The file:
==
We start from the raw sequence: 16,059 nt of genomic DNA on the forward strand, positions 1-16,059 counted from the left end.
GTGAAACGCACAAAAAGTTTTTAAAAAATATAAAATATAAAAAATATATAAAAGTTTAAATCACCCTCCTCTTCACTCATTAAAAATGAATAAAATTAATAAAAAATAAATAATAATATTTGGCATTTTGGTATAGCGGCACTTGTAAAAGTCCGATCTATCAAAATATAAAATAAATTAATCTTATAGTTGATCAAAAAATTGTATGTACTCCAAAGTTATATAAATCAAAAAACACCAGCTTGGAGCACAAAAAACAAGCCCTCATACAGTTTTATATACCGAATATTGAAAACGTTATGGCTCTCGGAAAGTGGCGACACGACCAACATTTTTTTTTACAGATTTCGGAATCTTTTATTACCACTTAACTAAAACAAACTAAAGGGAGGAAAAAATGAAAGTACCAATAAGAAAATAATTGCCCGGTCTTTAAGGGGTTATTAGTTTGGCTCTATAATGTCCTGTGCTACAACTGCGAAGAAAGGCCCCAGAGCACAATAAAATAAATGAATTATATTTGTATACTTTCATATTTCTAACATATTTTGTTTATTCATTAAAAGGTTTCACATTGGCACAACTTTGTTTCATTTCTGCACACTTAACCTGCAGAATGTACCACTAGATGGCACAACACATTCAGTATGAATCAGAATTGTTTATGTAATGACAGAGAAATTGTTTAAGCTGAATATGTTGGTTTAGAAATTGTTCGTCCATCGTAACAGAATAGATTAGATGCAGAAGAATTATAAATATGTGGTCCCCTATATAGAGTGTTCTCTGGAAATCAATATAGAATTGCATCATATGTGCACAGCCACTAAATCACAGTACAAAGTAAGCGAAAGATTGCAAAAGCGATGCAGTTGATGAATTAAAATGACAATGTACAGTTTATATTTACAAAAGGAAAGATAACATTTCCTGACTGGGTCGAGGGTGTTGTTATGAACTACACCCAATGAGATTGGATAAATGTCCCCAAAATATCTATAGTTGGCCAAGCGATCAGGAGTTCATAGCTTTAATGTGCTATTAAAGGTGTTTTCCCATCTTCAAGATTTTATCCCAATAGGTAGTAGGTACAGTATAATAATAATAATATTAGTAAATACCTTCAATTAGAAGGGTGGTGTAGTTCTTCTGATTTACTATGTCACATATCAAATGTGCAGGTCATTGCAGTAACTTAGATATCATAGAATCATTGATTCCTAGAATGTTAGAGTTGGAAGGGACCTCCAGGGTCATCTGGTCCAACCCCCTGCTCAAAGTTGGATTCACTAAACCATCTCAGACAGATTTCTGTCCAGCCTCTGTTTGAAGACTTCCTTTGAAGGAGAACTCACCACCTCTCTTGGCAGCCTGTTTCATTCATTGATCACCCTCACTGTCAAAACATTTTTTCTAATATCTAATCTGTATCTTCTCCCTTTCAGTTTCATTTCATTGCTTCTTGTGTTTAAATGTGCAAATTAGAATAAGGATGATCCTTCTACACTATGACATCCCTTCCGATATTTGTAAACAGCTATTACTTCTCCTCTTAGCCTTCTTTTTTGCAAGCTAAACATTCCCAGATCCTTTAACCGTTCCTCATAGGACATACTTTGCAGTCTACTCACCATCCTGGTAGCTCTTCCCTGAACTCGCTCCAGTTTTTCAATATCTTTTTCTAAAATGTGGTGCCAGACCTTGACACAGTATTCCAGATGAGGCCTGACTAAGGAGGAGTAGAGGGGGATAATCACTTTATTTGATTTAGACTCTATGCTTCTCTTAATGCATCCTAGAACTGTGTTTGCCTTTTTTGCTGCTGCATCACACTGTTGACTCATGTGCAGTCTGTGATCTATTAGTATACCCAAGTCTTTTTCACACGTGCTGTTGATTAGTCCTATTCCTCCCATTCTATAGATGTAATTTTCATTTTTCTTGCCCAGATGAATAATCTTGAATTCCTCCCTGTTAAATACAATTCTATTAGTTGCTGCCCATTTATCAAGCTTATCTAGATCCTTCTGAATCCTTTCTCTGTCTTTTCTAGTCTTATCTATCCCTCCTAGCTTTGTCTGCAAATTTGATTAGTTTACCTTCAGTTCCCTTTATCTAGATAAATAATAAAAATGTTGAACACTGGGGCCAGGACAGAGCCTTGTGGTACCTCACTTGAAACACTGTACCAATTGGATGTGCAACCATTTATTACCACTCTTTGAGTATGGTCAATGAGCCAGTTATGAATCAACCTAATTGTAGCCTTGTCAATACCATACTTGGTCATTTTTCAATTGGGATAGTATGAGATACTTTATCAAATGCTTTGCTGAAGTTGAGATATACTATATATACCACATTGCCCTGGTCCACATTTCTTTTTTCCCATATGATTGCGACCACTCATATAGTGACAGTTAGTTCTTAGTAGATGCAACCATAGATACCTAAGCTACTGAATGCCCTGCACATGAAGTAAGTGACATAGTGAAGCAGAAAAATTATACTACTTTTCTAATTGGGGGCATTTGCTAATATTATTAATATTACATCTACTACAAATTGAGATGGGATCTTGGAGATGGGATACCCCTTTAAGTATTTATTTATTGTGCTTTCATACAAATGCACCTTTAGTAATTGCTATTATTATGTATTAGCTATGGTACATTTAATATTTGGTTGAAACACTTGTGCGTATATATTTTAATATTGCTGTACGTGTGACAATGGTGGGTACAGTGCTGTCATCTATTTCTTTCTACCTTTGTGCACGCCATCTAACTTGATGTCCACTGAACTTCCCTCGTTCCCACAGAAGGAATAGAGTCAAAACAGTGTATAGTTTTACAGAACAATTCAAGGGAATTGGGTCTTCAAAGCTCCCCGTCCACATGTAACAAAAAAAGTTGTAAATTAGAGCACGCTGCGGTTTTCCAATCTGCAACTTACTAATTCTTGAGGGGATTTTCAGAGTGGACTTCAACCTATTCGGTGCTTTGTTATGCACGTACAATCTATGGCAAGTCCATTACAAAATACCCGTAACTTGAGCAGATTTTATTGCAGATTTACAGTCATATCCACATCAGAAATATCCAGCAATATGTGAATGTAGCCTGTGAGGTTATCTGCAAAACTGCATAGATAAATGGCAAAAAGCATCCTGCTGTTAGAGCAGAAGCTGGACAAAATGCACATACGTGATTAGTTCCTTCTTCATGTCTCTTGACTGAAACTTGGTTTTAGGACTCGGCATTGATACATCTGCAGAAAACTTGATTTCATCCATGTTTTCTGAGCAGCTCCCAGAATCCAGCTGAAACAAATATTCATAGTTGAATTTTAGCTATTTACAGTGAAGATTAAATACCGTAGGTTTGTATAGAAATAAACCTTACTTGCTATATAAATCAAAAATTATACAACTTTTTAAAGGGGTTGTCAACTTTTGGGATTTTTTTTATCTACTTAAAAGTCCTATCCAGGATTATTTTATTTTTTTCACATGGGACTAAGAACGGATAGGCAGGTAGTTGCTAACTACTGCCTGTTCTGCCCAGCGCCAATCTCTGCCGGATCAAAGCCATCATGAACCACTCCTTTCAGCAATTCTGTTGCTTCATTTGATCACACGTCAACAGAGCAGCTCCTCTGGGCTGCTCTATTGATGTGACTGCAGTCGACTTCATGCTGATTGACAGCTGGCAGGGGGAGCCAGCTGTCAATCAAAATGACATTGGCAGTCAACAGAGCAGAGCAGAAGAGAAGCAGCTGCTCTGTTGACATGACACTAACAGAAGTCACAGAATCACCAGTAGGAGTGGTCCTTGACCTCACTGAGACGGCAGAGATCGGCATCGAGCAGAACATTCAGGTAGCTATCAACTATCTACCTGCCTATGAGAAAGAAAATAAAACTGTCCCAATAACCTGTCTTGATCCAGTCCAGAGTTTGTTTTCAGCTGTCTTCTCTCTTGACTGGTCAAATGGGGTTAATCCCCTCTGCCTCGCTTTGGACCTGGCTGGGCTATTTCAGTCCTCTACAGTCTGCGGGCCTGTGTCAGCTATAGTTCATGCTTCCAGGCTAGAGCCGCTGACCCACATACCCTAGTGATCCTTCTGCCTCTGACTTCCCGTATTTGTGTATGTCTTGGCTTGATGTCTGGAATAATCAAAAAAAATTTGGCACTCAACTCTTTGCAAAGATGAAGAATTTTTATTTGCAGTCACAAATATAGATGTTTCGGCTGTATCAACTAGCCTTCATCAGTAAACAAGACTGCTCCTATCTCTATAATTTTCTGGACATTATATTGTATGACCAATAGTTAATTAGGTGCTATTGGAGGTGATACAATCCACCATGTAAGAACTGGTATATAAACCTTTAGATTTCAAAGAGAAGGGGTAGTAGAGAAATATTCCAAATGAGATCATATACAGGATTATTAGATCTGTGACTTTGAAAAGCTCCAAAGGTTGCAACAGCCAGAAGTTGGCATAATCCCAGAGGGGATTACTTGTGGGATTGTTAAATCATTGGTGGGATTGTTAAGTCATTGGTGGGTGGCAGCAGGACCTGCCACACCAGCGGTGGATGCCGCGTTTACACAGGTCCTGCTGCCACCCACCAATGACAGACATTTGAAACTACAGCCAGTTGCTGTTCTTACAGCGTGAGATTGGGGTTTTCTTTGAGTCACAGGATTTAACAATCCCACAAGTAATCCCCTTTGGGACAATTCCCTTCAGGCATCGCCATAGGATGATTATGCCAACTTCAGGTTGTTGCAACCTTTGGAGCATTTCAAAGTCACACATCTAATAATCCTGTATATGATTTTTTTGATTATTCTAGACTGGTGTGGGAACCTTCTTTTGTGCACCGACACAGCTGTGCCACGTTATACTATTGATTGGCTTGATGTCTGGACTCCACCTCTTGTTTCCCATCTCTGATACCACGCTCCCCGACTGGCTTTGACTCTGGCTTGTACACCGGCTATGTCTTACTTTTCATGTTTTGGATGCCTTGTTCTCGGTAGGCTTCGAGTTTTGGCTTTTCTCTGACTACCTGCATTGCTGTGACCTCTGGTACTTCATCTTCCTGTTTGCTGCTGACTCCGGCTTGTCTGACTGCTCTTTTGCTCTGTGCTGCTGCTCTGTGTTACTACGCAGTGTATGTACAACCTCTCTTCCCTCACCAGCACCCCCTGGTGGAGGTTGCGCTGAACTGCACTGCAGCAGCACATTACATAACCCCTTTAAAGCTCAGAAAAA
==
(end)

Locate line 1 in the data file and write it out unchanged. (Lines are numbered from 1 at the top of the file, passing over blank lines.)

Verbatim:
We start from the raw sequence: 16,059 nt of genomic DNA on the forward strand, positions 1-16,059 counted from the left end.